High School Math Posters (Free Quadratic Equation Printables)
Free Algebra 2, Trig Printables
(And a few hints about quadratic equations to help your kids out!)
When the kids were little, we used to have cute posters on the walls… like the ABCs and stuff. We still have things on the wall, but the content has changed considerably now that my kids are older! I was showing my friend (on Zoom!) the material we have up behind the computer (where I work with my two high schoolers) and she said, “I need that for my son!!” I thought maybe these printables would be helpful for those of you with older students. 🙂
Then, we have a number of printouts about quadratic functions. You can download those by clicking on the “Add to Cart” link below:
Quadratic Functions & Equations Free Printables
The download link will come from SendOwl (the delivery service I use). It may say “thank you for your order” or “Homeschool Den Purchase” even though you are paying $0.00! (Just wanted to be clear about that!!) If you have questions, of course feel free to email me!
Don’t forget to check out Our Store for some of the other science, history and other packets we have available!
- Quadratic Functions are those that have an exponent – x2
- Example: f(x) = x2 + 5x + 6
- f(x) might be called y.
- A quadratic function has the shape of a parabola.
- A parabola can be a happy face or a frowny face. You can tell that by looking at the constant “a.” If a is positive the parabola is upward (like the picture to the right). If a is negative the parabola faces downward.
- When you solve for x you can do that by factoring the equation or by using the quadratic formula.
- Most textbooks I’ve seen spend a lot of time teaching kids to factor quadratic equations. Be sure to tell them why they are doing that along the way!! (Remind them (over and over!) that those numbers show you where the x-intercepts of your parabola can be found… i.e. the dots in red above.)
- The vertex of a parabola is the green dot in the picture above.
- Point out to them that a parabola might be located above the x-axis (so might not intercept it).
What Math Curriculum are we using for high school? We started using Thinkwell‘s math courses beginning with Geometry. We LOVE Professor Burger! The video lessons are 5-8 minutes long and the professor will explain a new concept and do a example problem or two. Then, they can go to the book and do practice problems that he has just described on the video. My daughter is doing Algebra 2 and my son is doing PreCalc. If you are interested, my Thinkwell referral link will give you 15% off. Note: you can do a two week free trial with any of the Thinkwell courses to see if it would be a good match for you. And of course, if you have any questions you can also send me an email!
P.S. Also on our wall… you’ll find our daily schedule, some chemistry posters like calculating the amounts of reactants and products (mass to mole, mole to particle) and the chemistry gas laws, the degrees to radians conversion, and things like that! On the cabinet across the room has the timeline cards for our Ancient Egypt studies! 🙂 We’ve been studying Ancient History this year. DD is holding up one of the related pages from her notebook… showing some of the famous landmarks of Egypt. Our Ancient Egypt Unit can be found here.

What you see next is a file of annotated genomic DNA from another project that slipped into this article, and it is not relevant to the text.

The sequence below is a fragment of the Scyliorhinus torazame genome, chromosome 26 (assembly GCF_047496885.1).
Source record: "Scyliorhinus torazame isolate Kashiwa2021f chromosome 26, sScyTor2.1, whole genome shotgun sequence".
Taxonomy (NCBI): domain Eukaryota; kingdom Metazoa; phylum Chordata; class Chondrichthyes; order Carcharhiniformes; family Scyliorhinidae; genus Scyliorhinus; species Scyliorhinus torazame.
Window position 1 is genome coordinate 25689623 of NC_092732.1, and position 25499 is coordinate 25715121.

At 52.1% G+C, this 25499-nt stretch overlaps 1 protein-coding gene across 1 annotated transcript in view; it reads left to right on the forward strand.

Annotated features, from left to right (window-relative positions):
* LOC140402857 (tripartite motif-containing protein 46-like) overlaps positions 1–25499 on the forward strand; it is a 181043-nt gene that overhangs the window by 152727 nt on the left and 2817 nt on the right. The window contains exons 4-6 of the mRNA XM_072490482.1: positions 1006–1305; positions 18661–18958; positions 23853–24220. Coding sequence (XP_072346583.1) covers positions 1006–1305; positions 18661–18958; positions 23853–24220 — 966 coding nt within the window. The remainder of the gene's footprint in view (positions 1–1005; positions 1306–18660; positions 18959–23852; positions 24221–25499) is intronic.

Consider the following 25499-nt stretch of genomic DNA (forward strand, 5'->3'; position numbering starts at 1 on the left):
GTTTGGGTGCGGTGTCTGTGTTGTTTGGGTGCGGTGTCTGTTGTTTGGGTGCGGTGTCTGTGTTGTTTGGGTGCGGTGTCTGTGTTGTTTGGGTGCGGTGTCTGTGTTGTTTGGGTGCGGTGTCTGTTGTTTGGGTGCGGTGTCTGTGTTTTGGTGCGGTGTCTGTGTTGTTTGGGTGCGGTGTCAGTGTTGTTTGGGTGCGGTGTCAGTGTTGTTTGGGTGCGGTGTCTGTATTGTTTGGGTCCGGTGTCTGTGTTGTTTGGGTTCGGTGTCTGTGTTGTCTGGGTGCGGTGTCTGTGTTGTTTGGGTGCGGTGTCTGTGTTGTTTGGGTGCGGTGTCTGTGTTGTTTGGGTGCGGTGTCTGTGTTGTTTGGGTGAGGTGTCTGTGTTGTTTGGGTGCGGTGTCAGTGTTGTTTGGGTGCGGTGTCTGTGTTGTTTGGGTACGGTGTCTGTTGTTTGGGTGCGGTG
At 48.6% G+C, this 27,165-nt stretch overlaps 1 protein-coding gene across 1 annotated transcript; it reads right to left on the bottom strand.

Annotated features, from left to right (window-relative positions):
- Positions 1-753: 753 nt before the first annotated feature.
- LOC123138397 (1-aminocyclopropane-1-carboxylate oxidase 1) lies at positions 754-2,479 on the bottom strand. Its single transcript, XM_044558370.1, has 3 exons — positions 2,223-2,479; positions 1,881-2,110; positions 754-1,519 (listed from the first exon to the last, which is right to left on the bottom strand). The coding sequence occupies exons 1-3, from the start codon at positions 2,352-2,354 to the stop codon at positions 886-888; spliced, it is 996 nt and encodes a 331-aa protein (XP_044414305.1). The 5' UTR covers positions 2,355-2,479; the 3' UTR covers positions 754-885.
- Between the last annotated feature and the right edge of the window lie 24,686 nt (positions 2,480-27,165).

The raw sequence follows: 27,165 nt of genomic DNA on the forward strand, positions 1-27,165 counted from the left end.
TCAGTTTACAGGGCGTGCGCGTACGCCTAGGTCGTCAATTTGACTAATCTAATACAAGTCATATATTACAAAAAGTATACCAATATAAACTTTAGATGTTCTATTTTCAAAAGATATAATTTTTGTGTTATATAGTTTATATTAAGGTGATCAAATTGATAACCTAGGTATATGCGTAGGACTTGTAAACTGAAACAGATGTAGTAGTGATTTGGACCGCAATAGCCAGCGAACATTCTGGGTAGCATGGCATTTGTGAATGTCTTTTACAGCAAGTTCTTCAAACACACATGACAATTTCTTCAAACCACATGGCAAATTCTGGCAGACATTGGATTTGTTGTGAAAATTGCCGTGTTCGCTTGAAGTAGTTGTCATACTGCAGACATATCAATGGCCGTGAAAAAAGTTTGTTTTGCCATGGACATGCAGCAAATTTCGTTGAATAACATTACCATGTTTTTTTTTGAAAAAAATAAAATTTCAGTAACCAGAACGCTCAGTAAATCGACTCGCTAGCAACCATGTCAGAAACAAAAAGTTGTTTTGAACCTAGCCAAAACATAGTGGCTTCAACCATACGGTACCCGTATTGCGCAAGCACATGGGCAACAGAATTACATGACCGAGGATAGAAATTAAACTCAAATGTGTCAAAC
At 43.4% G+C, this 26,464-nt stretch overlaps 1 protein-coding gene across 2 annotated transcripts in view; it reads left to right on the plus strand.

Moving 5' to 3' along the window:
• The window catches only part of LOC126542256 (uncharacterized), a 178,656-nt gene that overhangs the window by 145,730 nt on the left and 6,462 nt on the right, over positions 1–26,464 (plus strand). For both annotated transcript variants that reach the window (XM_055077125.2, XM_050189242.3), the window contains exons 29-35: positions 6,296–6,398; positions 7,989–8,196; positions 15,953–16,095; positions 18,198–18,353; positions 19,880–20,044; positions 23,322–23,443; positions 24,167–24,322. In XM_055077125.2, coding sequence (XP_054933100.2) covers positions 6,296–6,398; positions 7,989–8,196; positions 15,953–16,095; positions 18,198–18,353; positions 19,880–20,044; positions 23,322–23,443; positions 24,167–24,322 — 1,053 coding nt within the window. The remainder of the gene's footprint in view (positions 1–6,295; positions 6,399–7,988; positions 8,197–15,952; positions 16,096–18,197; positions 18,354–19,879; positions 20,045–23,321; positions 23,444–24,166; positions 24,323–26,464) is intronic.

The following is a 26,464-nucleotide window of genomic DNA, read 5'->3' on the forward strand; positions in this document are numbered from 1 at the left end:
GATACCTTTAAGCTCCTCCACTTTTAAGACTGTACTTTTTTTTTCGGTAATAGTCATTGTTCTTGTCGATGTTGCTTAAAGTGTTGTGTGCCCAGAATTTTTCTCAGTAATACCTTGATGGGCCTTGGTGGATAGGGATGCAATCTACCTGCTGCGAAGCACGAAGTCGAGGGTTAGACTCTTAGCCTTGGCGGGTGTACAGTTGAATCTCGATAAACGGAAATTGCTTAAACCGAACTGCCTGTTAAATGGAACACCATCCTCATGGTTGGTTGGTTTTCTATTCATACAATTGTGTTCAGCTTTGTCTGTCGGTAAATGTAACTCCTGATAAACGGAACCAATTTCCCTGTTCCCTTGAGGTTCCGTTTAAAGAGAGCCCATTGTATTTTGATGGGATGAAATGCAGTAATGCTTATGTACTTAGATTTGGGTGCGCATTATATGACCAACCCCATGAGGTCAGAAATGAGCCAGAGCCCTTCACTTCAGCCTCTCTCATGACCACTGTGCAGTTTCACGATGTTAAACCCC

And, since I’m sharing a couple pictures of our homeschool room, I snapped a picture of our book nook. This year, I decked out the top of the bookshelf with fall-themed stuff and lights!The red book display you see above is something I made when the kids were in PreK to help rotate out their picture books. Now it holds our big Lit books. This year I selected a long list of books I wanted the kids to read through. I talked about that more (and shared the free checklist of short stories) here at this literature post.
Anyway, we’ve come quite a long ways from the simple ABCs and animal posters of long ago!!
Here are some other free math resources that may be helpful (some of the other free math resources for younger kids are down at the bottom of this post):
See you again soon here or over at our Homeschool Den Facebook Page! Don’t forget to Subscribe to our Homeschool Den Newsletter. You might also want to check out some of our resources pages above (such as our Science, Language Arts, or History Units Resource Pages) which have links to dozens of posts. You might want to join our free Homeschool Den Chat Facebook group. Don’t forget to check out Our Store as well. Again, if you are interested in joining our Homeschool Den Newsletter, feel free to subscribe here.
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P.S. On a totally unrelated note, I have some exciting news! I am almost ready to release the Energy Packet!! Stay tuned for that very soon (or depending on when you see this post,it might already be available!!) It covers kinetic & potential energy, the types of energy (thermal, electrical, mechanical, etc.), sources of energy (solar, fossil fuels, wind, wave, etc.), and goes into detail about fossil fuels and the carbon cycle. This packet is over 70 pages.
P.P.S. Here is a quick glimpse at our Ancient Egypt Packet that I mentioned briefly above. We have learned SO much so far this semester!
You might also find these math resources helpful:
- Free Geometry Review PackWe also have a Free Fractions Pack that I made for the kids when they were first starting to work on fractions.
- Prealgebra in our Homeschool – This post shares the textbook I used for all three of my kids. I’ve been really happy with it!
- Free Right Triangle Review Worksheets
- Free Complementary and Supplementary Angles Worksheets
If you have younger kids, don’t forget I recently released these two Math Board Game Packets for practicing basic math facts. These are both FREE!!
Disclosure: Please note that some of the links in this post are affiliate links, and at no additional cost to you, I will earn a commission if you decide to make a purchase.